sold things are difficult to sell over the phone and in a video conference we have seen people's attention isn't the same. heck, half the time i am posting here i am listening to some compliance call or carrier pod /video cast.

    our son is project manager for a firm that contract work for a couple of fortune 500's and last year traveled a good day simply to be on site and make sure installations and updates were done properly.

    on paper it was wasted time and money except that he will tell you that the some of the firms they sub work to just aren't on point if you aren't there over their shoulder and resolving problems as become much more cumbersome
     
  15. Yes, agree
     
    Salfrog and Sweat Equity like this.
  16. Higher education—among many other industries—will be forever changed AC (After COVID). Perhaps for the better.

    Matt Damon (in Good Will Hunting) said it best: “You wasted $150,000 on an education you coulda got for $1.50 in late fees at the public library.” Substitute library with iPhone/Internet and $150,000 for $250,000.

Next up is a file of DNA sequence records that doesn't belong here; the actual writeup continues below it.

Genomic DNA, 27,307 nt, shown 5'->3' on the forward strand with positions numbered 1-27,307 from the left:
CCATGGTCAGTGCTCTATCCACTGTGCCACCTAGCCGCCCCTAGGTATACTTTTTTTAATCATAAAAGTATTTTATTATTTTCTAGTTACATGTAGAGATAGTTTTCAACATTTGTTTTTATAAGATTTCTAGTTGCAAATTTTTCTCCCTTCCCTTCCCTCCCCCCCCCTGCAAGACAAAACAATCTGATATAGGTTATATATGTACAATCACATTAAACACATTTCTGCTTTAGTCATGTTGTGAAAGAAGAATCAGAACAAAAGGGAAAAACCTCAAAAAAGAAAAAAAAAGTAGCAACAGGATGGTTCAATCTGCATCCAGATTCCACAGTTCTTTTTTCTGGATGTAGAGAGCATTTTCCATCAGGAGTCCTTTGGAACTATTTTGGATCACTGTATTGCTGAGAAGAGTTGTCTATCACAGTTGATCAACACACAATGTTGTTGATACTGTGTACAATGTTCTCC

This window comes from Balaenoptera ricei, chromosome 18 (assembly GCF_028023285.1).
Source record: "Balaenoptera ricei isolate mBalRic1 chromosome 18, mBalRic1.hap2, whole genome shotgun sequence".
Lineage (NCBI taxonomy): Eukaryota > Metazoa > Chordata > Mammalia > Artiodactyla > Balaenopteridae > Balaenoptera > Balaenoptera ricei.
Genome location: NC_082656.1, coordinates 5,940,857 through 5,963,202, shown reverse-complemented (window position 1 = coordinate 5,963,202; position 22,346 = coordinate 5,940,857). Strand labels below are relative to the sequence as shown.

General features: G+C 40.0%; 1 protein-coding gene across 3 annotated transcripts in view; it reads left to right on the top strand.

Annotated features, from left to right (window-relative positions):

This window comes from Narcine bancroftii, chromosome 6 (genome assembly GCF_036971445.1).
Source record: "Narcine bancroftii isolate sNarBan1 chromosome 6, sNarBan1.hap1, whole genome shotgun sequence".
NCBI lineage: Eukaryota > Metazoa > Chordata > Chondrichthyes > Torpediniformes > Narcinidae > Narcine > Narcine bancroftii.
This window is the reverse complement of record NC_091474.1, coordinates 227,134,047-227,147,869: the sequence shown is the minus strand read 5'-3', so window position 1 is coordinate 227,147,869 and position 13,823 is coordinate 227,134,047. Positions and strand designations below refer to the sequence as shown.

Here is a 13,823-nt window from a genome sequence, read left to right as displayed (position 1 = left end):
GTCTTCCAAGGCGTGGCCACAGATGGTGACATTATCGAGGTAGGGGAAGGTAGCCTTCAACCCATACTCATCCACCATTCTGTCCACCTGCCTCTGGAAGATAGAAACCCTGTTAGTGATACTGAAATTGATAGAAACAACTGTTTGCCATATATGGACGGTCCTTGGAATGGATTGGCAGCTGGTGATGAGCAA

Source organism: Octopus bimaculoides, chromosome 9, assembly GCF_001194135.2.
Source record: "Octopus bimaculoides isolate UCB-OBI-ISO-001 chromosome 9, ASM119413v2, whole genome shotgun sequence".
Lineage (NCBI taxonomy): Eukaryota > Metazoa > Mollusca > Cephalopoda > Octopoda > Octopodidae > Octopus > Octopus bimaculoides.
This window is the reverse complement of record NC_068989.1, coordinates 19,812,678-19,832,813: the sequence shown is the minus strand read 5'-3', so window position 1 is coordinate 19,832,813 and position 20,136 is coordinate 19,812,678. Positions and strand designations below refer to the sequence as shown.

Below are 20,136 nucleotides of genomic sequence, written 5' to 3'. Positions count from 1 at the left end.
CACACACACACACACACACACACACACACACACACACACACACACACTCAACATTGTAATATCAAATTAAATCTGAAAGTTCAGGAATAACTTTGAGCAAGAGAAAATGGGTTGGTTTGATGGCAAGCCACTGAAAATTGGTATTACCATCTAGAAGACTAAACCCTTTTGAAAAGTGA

17. [​IMG]
     
    Wexahu and Sweat Equity like this.
  18. One of the benefits of going to a good college is building a network that will help with your career.
     
    TxFrog1999 and Salfrog like this.
  19. facebook friends and linkedin contacts are just as good......right.....well that is what this internet marketing guy told me when i met him at a networking breakfast......wait, why would an internet marketing guy need to meet people in person....
     
    BABYFACE, Salfrog and HFrog1999 like this.
  20. Hate to break it to you but most actually charge MORE for online courses through a "distance learning" or "technology" fee applied for sections taught online. At least this is the way it was two years ago when Daughter ended up with four of six classes online and the cost was higher because of it.